ePub 版

But must be,—will his free hours languish for
Assured bondage?

Imo. Will my lord say so?

Iach. Ay, madam; with his eyes in flood with laugh


It is a recreation to be by,

And hear him mock the Frenchman: But, heavens


Some men are much to blame.

Imo. Not he, I hope.

Iach. Not he: but yet heaven's bounty towards him might

Be us'd more thankfully. In himself, 'tis much;

In you, which I count his, beyond all talents,

Whilst I am bound to wonder, I am bound

To pity too.

Imo. What do you pity, sir?

Iach. Two creatures, heartily.

Imo. Am I one, sir?

You look on me; What wreck discern you in me,
Deserves your pity?

Iach. Lamentable! What!

To hide me from the radiant sun, and solace
I'the dungeon by a snuff?

Imo. I pray you, sir,

Deliver with more openness your answers
To my demands. Why do you pity me?
Iach. That others do,

I was about to say, enjoy your— -But
It is an office of the gods to venge it,
Not mine to speak on't.

Imo. You do seem to know

Something of me, or what concerns me; 'Pray you,
(Since doubting things go ill, often hurts more
Than to be sure they do: For certainties
Either are past remedies; or, timely knowing,
The remedy then born,) discover to me
What both you spur and stop.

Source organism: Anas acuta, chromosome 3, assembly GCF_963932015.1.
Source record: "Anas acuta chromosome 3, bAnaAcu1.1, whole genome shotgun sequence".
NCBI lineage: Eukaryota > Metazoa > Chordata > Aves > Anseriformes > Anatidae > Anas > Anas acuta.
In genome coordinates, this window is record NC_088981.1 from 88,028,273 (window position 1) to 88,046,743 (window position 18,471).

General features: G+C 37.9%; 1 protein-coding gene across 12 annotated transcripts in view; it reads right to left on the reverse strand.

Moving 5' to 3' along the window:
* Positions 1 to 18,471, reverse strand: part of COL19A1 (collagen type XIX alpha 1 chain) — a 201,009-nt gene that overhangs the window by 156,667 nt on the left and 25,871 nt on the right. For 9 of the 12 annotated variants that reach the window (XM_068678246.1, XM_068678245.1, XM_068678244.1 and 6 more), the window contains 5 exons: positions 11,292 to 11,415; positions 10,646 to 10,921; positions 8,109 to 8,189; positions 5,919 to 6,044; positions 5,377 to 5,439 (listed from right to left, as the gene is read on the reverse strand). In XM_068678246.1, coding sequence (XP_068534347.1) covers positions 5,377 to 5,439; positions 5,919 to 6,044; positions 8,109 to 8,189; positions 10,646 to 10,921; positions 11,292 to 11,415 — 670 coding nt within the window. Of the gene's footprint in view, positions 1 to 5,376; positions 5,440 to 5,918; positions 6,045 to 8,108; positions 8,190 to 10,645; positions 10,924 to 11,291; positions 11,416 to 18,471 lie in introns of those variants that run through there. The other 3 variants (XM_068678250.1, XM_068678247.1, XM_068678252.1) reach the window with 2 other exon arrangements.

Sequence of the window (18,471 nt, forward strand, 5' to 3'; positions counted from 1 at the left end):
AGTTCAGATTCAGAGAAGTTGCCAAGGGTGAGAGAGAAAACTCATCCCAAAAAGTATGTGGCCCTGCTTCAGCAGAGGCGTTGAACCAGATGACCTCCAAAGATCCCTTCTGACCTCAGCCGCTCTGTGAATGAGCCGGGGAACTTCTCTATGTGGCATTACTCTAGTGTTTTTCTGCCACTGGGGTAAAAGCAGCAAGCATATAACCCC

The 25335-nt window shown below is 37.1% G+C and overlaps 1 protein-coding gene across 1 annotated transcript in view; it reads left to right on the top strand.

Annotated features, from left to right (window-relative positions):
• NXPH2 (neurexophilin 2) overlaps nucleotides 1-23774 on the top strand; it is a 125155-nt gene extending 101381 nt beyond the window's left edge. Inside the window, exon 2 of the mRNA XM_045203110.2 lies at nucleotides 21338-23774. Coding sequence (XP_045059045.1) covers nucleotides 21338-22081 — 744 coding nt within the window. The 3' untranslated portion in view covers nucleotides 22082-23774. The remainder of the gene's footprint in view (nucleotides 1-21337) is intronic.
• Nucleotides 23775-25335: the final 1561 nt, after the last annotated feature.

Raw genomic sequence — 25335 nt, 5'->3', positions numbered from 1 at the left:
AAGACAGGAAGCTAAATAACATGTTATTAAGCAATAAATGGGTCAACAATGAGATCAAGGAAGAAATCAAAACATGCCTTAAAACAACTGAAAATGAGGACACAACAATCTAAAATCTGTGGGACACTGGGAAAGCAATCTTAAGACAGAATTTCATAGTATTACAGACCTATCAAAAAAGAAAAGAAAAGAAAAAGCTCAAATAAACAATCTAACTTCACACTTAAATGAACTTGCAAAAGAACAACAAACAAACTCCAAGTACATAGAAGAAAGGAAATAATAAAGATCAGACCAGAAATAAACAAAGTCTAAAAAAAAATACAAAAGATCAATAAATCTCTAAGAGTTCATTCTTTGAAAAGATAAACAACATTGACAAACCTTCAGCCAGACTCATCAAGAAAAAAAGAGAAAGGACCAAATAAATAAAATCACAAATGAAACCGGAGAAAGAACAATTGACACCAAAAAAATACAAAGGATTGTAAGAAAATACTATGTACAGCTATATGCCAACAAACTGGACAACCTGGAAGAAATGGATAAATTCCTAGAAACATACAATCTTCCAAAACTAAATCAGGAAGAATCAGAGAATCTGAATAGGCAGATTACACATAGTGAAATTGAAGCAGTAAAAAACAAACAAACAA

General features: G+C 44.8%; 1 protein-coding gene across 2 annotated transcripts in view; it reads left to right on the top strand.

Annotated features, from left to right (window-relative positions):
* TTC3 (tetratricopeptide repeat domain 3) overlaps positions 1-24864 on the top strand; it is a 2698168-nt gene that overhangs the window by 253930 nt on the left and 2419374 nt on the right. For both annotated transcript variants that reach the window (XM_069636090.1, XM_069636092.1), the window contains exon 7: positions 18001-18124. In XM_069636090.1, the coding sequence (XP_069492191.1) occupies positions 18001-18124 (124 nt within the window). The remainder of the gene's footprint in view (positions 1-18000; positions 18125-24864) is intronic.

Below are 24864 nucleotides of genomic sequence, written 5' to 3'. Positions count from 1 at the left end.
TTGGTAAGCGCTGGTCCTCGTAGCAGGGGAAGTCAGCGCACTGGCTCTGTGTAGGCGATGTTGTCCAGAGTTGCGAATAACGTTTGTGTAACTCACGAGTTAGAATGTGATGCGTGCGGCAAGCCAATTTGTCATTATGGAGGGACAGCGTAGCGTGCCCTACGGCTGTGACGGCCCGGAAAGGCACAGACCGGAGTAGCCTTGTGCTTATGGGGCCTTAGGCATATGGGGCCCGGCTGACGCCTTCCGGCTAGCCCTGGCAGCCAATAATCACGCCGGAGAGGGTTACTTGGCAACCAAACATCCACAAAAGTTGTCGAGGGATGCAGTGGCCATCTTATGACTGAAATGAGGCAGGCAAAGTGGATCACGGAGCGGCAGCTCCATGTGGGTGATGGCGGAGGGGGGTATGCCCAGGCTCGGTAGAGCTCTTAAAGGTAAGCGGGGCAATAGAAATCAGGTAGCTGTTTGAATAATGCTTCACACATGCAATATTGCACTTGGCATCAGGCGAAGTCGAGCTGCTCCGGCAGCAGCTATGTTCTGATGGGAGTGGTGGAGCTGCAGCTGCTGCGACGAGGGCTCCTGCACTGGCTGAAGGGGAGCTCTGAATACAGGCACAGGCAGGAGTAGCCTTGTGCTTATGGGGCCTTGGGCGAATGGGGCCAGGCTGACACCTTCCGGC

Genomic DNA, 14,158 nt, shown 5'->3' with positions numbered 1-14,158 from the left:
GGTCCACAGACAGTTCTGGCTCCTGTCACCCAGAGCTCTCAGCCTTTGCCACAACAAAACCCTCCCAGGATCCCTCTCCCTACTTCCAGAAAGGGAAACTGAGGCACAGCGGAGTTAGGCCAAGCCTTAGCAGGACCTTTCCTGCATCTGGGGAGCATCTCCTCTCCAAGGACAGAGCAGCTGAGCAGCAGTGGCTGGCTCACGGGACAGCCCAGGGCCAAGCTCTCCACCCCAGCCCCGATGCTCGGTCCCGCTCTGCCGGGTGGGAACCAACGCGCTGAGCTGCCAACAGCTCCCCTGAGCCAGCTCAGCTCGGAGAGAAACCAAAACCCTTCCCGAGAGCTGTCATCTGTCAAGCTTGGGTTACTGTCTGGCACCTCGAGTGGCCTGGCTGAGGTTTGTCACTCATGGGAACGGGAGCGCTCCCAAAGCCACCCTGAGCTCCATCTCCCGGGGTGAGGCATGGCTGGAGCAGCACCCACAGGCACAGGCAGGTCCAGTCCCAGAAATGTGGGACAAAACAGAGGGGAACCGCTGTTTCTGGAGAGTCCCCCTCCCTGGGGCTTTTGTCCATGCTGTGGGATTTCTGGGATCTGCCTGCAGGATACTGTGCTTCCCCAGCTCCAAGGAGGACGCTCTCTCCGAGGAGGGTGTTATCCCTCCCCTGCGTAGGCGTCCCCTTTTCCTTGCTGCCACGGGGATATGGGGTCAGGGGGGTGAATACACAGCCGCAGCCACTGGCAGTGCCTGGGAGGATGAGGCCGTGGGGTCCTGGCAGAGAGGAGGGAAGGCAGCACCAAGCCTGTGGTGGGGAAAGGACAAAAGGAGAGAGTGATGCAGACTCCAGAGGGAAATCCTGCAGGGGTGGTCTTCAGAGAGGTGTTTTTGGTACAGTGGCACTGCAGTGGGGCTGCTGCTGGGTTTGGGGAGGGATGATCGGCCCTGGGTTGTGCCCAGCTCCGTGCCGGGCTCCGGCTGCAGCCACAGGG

Iach. Had I this cheek

To bathe my lips upon; this hand, whose touch,
Whose every touch, would force the feeler's soul
To the oath of loyalty; this object, which
Takes prisoner the wild motion of mine eye,
Fixing it only here: should I (damn'd then,)
Slaver with lips as common as the stairs
That mount the Capitol: join gripes with hands
Made hard with hourly falsehood: (falsehood, as
With labour;) then lie peeping in an eye,
Base and unlustrous as the smoky light
That's fed with stinking tallow; it were fit,

That all the plagues of hell should at one time
Encounter such revolt.

Imo. My lord, I fear,

Has forgot Britain.

Iach. And himself. Not I,

Inclin'd to this intelligence, pronounce

The beggary of his change; but 'tis your graces
That, from my mutest conscience, to my tongue,
Charms this report out.

Imo. Let me hear no more.

Iach. O dearest soul! your cause doth strike my heart

With pity, that doth make me sick. A lady

So fair, and fasten'd to an empery,

Would make the great'st king double! to be partner'd With tomboys, hir'd with that self-exhibition

Which your own coffers yield! with diseas'd ventures,
That play with all infirmities for gold

Which rottenness can lend nature! such boil'd stuff,
As well might poison poison! Be reveng'd;
Or she, that bore you, was no queen, and you
Recoil from your great stock.

Imo. Reveng'd!

How should I be reveng'd? If this be true,
(As I have such a heart, that both mine ears
Must not in haste abuse,) if it be true,
How should I be reveng'd?

Iach. Should he make me

Live like Diana's priest, betwixt cold sheets;
Whiles he is vaulting variable ramps,
In your despite, upon your purse? Revenge it.
I dedicate myself to your sweet pleasure;
More noble than that runagate to your bed;
And will continue fast to your affection,